There is no need to go over the outrageous situation going on in the NFL. Inexperienced, incompetent officials make a mockery of the game. So much for the integrity of the brand, right Roger Goodell, NFL commissioner and mouthpiece for the league owners. It is very clear that the NFL team owners do not care at all about what the fans, customers, supporters, advertisers, and their own head coaches think. Their product is soiled, if it were a food product, it would be rancid.
It is time for the people to get real. Just a few simple acts by us poor masses will hit where it hurts…their pockets.
Rewind four years ago to the 2008 Summer Olympics in Beijing, China when both the women's and the men's basketball teams brought home the gold medal proving that the United States remains the top basketball powerhouse in the world.
Now bring yourself back to the present, with a little over a month left until the Olympics start, the pressing question is will there be a repeat? Will both the women's and men's teams bring home the gold medals?
For many years now the women's national team has been dominating all across the world. There is no doubt that this years superstar lineup will have any problems continuing the tradition. With players like Sue Bird, Candace Parker, Diana Taurasi, and Maya Moore teaming up, this women's team will be a force to be reckoned with. There are seven players who have already been to the Olympics and who have won gold but all eleven players were part of the 2010 World Championships team.
As we all know Monday night's tip off will be between the Kentucky Wildcats (1) and the Kansas Jayhawks (2). This game is coming after a very exciting Final Four round. For those of you who missed it Kentucky held off the Louisville Cardinals 69-61 and Kansas defeated Ohio State 64-62 after trailing the majority of the game. Both Kentucky and Kansas did not play particularly well or at least at the caliber that their coaches hold them too. With that being said lets take a look at what we could expect Monday night.
Most post-game news conferences are the same.
After a disappointing loss, coaches tend to be irritated and are short with their answers. Often times, coaches come up with excuses as to why they lost and what the referees called, or didn't call for that matter. It is a rarity to find a coach who maintains his class and composure in a disappointing defeat.
Michigan State head coach Tom Izzo is one of those rare coaches.
During his post-game interview after the Spartans' loss to Louisville, Izzo was thoughtful, calm, and respectful. Instead of trying to make excuses as to why his team lost, he recognized the reasons, saying that they were out-rebounded and were not on their shooting game.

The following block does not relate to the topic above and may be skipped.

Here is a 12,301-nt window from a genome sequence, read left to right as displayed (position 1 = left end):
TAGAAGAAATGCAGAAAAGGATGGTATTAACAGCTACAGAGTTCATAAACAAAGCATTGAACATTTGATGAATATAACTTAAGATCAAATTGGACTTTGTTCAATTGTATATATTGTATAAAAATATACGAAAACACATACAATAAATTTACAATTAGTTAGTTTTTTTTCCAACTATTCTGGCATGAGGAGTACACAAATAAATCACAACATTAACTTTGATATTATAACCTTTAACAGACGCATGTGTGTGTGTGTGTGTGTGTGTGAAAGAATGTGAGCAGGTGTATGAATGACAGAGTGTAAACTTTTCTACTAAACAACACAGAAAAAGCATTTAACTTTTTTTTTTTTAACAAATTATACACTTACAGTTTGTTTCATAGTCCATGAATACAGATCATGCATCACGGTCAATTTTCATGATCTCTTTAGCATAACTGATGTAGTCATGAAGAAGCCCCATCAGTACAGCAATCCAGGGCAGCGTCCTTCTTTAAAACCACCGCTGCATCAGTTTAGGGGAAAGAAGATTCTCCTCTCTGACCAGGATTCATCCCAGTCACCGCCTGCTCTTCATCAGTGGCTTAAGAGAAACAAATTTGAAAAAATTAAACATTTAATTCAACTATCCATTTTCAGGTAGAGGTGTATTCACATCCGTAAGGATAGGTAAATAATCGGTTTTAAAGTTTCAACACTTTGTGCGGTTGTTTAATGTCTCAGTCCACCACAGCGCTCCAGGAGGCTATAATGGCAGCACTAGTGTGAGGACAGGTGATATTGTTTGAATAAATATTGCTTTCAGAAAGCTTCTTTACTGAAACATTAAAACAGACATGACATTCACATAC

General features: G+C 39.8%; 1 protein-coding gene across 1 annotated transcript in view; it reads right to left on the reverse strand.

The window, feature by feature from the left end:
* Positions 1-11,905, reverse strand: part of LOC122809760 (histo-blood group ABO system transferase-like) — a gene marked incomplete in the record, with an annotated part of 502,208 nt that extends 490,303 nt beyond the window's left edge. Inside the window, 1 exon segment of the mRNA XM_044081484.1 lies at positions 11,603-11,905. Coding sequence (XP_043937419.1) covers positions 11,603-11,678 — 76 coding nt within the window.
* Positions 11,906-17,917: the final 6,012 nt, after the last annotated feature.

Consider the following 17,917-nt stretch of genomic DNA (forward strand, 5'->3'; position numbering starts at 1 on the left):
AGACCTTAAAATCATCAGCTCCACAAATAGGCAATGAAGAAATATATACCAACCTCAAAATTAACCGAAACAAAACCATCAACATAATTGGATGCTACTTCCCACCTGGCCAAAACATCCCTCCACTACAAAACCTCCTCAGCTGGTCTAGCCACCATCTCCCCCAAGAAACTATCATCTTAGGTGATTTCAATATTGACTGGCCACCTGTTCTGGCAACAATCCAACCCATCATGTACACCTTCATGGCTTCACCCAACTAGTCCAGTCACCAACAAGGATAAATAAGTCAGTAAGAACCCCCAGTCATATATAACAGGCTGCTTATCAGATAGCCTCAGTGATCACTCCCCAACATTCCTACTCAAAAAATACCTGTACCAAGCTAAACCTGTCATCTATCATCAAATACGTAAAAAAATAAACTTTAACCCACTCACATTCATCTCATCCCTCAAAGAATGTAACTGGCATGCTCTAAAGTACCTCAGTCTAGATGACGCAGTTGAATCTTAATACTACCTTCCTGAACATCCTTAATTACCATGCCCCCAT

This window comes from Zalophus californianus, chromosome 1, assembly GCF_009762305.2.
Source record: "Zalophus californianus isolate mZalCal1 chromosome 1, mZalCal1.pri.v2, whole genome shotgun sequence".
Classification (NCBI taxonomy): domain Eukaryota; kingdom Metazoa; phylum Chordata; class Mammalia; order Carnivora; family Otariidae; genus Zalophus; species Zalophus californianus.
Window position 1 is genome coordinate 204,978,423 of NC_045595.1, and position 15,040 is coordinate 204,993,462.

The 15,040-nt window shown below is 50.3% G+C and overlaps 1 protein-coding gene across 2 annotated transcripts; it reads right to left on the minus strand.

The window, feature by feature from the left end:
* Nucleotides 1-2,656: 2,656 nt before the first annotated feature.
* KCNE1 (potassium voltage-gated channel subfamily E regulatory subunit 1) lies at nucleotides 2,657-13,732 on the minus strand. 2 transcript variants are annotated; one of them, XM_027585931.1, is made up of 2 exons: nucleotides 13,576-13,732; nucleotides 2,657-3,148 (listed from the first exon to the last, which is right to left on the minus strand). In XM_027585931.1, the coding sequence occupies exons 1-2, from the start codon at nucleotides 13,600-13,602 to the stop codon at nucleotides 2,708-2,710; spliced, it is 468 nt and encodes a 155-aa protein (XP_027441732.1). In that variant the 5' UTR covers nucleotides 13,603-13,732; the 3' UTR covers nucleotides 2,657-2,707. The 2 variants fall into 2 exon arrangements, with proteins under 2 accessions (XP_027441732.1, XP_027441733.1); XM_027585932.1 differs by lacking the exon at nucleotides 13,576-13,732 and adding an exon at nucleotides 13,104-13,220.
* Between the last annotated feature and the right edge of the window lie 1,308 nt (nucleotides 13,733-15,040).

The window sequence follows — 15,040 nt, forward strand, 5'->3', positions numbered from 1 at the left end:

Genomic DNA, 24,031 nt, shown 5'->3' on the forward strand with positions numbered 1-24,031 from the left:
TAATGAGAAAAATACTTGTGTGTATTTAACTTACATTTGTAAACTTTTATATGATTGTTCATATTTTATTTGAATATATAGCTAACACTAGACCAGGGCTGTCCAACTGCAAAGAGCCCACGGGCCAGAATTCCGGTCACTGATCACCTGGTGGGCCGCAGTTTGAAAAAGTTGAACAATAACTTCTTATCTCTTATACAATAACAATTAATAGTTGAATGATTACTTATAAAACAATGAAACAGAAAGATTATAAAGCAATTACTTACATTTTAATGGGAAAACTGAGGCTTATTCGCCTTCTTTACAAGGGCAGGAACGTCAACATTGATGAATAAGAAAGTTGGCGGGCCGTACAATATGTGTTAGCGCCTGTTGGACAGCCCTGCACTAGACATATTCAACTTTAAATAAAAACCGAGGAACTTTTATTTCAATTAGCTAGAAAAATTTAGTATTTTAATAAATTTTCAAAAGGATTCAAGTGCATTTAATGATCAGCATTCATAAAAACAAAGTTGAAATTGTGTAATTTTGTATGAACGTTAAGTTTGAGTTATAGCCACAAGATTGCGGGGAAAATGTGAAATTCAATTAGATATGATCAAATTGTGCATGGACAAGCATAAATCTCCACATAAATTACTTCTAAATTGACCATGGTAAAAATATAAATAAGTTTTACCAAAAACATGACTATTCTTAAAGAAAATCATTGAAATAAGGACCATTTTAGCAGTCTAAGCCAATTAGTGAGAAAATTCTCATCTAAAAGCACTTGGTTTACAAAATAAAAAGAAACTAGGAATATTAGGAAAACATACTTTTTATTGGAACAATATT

Basically, Izzo was refreshingly candid as to why Michigan State lost. But he also did it without putting his team down and didn't deny giving Louisville the credit they deserved.
Many times we don't see that in the sports world. Most of the time, coaches play the blame game, or are around the bush with reasons why their team came up short.
Put yourself in the place of a coach or a player of a top seeded team in the NCAA tournament.
You are projected to go far and topple almost any team that you come across.
Put yourself in the shoes of a coach or player of the Duke basketball program.
In the case of Duke, you are the No. 2 seed, among the most famed basketball teams in the country, and coached by one of the most legendary coaches in American sports history.
You are playing a 15th seeded team, Lehigh, which has never won an NCAA tournament game in their history. After a tough and grueling 40 minutes, you come out losers. Post-game interviews provide the standard questions and answers. But what I really want to know is what is going through the heads of the coaches and the players on their way home?
I could only imagine what is going through Coach K's head. "What the hell just happened? Is this a dream?" Unfortunately, Coach K, this was not a dream it was a nightmare that just happened to be real. At some point it settles in, and perhaps hurts more than it did when it actually happened.
As for the players, I ask my readers the same question.